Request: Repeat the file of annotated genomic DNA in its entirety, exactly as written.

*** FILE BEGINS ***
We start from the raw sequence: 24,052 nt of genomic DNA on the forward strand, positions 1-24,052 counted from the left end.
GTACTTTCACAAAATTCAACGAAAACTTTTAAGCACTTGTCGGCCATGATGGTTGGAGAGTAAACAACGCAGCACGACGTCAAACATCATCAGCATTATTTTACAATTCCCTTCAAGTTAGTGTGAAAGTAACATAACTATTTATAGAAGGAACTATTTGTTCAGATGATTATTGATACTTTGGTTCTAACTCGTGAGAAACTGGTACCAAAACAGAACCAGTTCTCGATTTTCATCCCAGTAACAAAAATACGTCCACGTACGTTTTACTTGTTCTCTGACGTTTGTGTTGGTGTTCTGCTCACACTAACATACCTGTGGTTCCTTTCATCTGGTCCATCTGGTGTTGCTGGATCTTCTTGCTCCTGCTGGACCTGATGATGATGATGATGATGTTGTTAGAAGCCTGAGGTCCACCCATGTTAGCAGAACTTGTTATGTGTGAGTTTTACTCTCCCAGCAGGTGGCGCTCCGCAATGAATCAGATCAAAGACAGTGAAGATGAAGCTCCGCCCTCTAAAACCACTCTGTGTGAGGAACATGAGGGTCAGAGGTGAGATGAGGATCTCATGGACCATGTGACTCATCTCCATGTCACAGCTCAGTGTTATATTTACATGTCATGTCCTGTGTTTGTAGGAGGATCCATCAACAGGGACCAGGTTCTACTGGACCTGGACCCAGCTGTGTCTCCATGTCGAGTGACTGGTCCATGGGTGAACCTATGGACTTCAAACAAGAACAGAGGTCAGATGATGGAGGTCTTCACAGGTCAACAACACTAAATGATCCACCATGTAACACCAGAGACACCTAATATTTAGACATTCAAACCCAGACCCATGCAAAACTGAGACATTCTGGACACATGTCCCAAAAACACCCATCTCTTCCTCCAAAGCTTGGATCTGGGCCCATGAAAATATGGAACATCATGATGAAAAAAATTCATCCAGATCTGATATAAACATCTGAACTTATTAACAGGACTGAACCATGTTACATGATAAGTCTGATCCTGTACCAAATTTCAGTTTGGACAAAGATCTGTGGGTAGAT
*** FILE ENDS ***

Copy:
We start from the raw sequence: 24,052 nt of genomic DNA on the forward strand, positions 1-24,052 counted from the left end.
GTACTTTCACAAAATTCAACGAAAACTTTTAAGCACTTGTCGGCCATGATGGTTGGAGAGTAAACAACGCAGCACGACGTCAAACATCATCAGCATTATTTTACAATTCCCTTCAAGTTAGTGTGAAAGTAACATAACTATTTATAGAAGGAACTATTTGTTCAGATGATTATTGATACTTTGGTTCTAACTCGTGAGAAACTGGTACCAAAACAGAACCAGTTCTCGATTTTCATCCCAGTAACAAAAATACGTCCACGTACGTTTTACTTGTTCTCTGACGTTTGTGTTGGTGTTCTGCTCACACTAACATACCTGTGGTTCCTTTCATCTGGTCCATCTGGTGTTGCTGGATCTTCTTGCTCCTGCTGGACCTGATGATGATGATGATGATGTTGTTAGAAGCCTGAGGTCCACCCATGTTAGCAGAACTTGTTATGTGTGAGTTTTACTCTCCCAGCAGGTGGCGCTCCGCAATGAATCAGATCAAAGACAGTGAAGATGAAGCTCCGCCCTCTAAAACCACTCTGTGTGAGGAACATGAGGGTCAGAGGTGAGATGAGGATCTCATGGACCATGTGACTCATCTCCATGTCACAGCTCAGTGTTATATTTACATGTCATGTCCTGTGTTTGTAGGAGGATCCATCAACAGGGACCAGGTTCTACTGGACCTGGACCCAGCTGTGTCTCCATGTCGAGTGACTGGTCCATGGGTGAACCTATGGACTTCAAACAAGAACAGAGGTCAGATGATGGAGGTCTTCACAGGTCAACAACACTAAATGATCCACCATGTAACACCAGAGACACCTAATATTTAGACATTCAAACCCAGACCCATGCAAAACTGAGACATTCTGGACACATGTCCCAAAAACACCCATCTCTTCCTCCAAAGCTTGGATCTGGGCCCATGAAAATATGGAACATCATGATGAAAAAAATTCATCCAGATCTGATATAAACATCTGAACTTATTAACAGGACTGAACCATGTTACATGATAAGTCTGATCCTGTACCAAATTTCAGTTTGGACAAAGATCTGTGGGTAGAT